After years of steady growth, early applications to Ivy League schools have dropped almost 14 percent this fall.

The change in numbers was by no means uniform across the Ancient Eight — Yale saw a large increase, Harvard and Princeton large losses, and other schools had only slight changes. The shifts followed changes in early application policies at Yale and Harvard instituted this fall.

While Yale’s applications increased by 55 percent, Harvard and Princeton universities had large losses, at about 47 and 24 percent, respectively. Brown University, Dartmouth College and the University of Pennsylvania had modest gains, while Columbia University had a slight loss. Cornell University will not release its numbers until next week.

Yale Dean of Admissions Richard Shaw said he thinks Ivy numbers are lower than in the past because early admissions changes at several schools encouraged students who applied early to send fewer applications.

“[The Ivies] probably have many fewer multiple applications,” he said. “I think it makes everything more manageable.”

Yale’s rise in applications has been attributed to its elimination of Early Decision, which bound students who applied early to matriculate if admitted. Under Single-Choice Early Action, the new system put in place for the Class of 2008, prospective students may only apply early to Yale, but are not required to attend upon admission. Yale had 2,611 early applications last year and 4,046 this year, Shaw said.

Harvard also switched to Single-Choice Early Action this year from an Early Action program under which students were not restricted from applying to multiple schools. Harvard received 7,615 early applications last year and less than 4,000 this year.

Princeton witnessed the biggest change among Early Decision schools. Its early applications dropped from 2,413 to 1,820. Columbia also saw a slight decrease, dropping to 2,018 applications from 1,942 last year.

Three other schools with Early Decision policies saw minor gains this fall. Penn’s early applications went up from 2,466 to 2,509, Dartmouth’s from 1,817 to 1,905 and Brown’s from 1,817 to 1,905.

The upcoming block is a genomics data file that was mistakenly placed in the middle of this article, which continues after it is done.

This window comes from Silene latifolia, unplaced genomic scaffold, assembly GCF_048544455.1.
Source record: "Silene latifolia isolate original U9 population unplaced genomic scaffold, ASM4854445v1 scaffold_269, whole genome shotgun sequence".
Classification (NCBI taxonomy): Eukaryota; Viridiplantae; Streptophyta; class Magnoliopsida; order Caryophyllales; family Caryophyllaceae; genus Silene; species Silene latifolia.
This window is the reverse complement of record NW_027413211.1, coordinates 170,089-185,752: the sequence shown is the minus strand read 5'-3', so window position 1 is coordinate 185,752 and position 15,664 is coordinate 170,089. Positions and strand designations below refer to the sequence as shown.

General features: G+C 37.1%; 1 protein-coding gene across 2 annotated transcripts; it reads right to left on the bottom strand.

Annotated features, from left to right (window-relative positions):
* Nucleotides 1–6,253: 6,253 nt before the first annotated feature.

Cornell will not release its Early Decision numbers until next week, Cornell associate provost for admissions and enrollment Doris Davis said.

High school counselors differed as to whether the shifts in application numbers were due to policy changes.

Dan Murphy, director of college counseling at the Urban School of San Francisco, said none of his fellow college counselors knew exactly what prompted fewer students to apply early.

“None of us can figure out what any of this has to do with anything,” he said.

Murphy said at his school about 25 students, out of a senior class of around 60, normally apply early. This fall, though, only 18 did.

But Dave Velasquez, director of admissions and college counseling at the Brentwood School in Los Angeles, said he found that Single-Choice Early Action programs are more helpful for students than binding programs.

“I’m sure that obviously affected some kids,” he said. “It’s really nice to have a number of schools on your plate in April. Now they’re only applying to one place, and hopefully it’s their first choice. It’s not surprising that numbers are down.”

Sharon Merrow Cuseo, dean of seniors at Harvard-Westlake School, said more Harvard-Westlake students applied early this year than in the past, but fewer sent out multiple early applications.

“I think a big reason for that [change] is the fact that they are switching to Early Action as opposed to Early Decision, so people who aren’t quite ready to commit but want to get in on the Early Action plan [apply early],” she said.